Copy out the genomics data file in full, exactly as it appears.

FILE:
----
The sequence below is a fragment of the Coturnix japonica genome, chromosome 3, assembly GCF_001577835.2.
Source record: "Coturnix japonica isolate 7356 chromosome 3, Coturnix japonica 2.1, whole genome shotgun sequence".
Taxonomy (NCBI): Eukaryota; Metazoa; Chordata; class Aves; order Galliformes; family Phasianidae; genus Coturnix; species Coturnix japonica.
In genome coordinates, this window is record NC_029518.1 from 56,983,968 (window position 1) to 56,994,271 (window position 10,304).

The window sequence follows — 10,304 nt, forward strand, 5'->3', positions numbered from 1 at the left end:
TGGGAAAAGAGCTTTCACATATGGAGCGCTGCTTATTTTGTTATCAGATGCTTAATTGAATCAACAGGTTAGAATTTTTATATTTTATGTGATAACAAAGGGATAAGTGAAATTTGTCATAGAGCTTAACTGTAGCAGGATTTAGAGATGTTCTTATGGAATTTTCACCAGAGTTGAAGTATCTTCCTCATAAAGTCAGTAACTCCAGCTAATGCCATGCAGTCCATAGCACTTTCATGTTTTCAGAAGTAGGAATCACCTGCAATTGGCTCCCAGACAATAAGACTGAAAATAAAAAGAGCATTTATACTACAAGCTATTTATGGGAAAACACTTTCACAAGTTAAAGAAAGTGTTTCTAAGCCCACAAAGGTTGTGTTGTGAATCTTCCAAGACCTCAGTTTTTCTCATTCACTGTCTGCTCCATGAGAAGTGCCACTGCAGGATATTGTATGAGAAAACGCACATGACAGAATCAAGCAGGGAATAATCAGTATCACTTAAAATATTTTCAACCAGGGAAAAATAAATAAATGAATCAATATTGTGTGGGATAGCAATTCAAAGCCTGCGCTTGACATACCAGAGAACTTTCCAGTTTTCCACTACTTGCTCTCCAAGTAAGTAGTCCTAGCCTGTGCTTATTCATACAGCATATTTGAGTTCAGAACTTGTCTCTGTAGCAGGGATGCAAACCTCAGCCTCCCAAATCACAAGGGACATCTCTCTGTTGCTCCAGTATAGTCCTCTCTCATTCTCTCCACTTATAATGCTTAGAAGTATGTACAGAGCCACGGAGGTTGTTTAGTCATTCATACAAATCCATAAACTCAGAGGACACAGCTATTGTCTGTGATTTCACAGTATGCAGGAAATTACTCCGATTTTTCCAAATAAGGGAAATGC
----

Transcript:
The sequence below is a fragment of the Coturnix japonica genome, chromosome 3, assembly GCF_001577835.2.
Source record: "Coturnix japonica isolate 7356 chromosome 3, Coturnix japonica 2.1, whole genome shotgun sequence".
Taxonomy (NCBI): Eukaryota; Metazoa; Chordata; class Aves; order Galliformes; family Phasianidae; genus Coturnix; species Coturnix japonica.
In genome coordinates, this window is record NC_029518.1 from 56,983,968 (window position 1) to 56,994,271 (window position 10,304).

The window sequence follows — 10,304 nt, forward strand, 5'->3', positions numbered from 1 at the left end:
TGGGAAAAGAGCTTTCACATATGGAGCGCTGCTTATTTTGTTATCAGATGCTTAATTGAATCAACAGGTTAGAATTTTTATATTTTATGTGATAACAAAGGGATAAGTGAAATTTGTCATAGAGCTTAACTGTAGCAGGATTTAGAGATGTTCTTATGGAATTTTCACCAGAGTTGAAGTATCTTCCTCATAAAGTCAGTAACTCCAGCTAATGCCATGCAGTCCATAGCACTTTCATGTTTTCAGAAGTAGGAATCACCTGCAATTGGCTCCCAGACAATAAGACTGAAAATAAAAAGAGCATTTATACTACAAGCTATTTATGGGAAAACACTTTCACAAGTTAAAGAAAGTGTTTCTAAGCCCACAAAGGTTGTGTTGTGAATCTTCCAAGACCTCAGTTTTTCTCATTCACTGTCTGCTCCATGAGAAGTGCCACTGCAGGATATTGTATGAGAAAACGCACATGACAGAATCAAGCAGGGAATAATCAGTATCACTTAAAATATTTTCAACCAGGGAAAAATAAATAAATGAATCAATATTGTGTGGGATAGCAATTCAAAGCCTGCGCTTGACATACCAGAGAACTTTCCAGTTTTCCACTACTTGCTCTCCAAGTAAGTAGTCCTAGCCTGTGCTTATTCATACAGCATATTTGAGTTCAGAACTTGTCTCTGTAGCAGGGATGCAAACCTCAGCCTCCCAAATCACAAGGGACATCTCTCTGTTGCTCCAGTATAGTCCTCTCTCATTCTCTCCACTTATAATGCTTAGAAGTATGTACAGAGCCACGGAGGTTGTTTAGTCATTCATACAAATCCATAAACTCAGAGGACACAGCTATTGTCTGTGATTTCACAGTATGCAGGAAATTACTCCGATTTTTCCAAATAAGGGAAATGC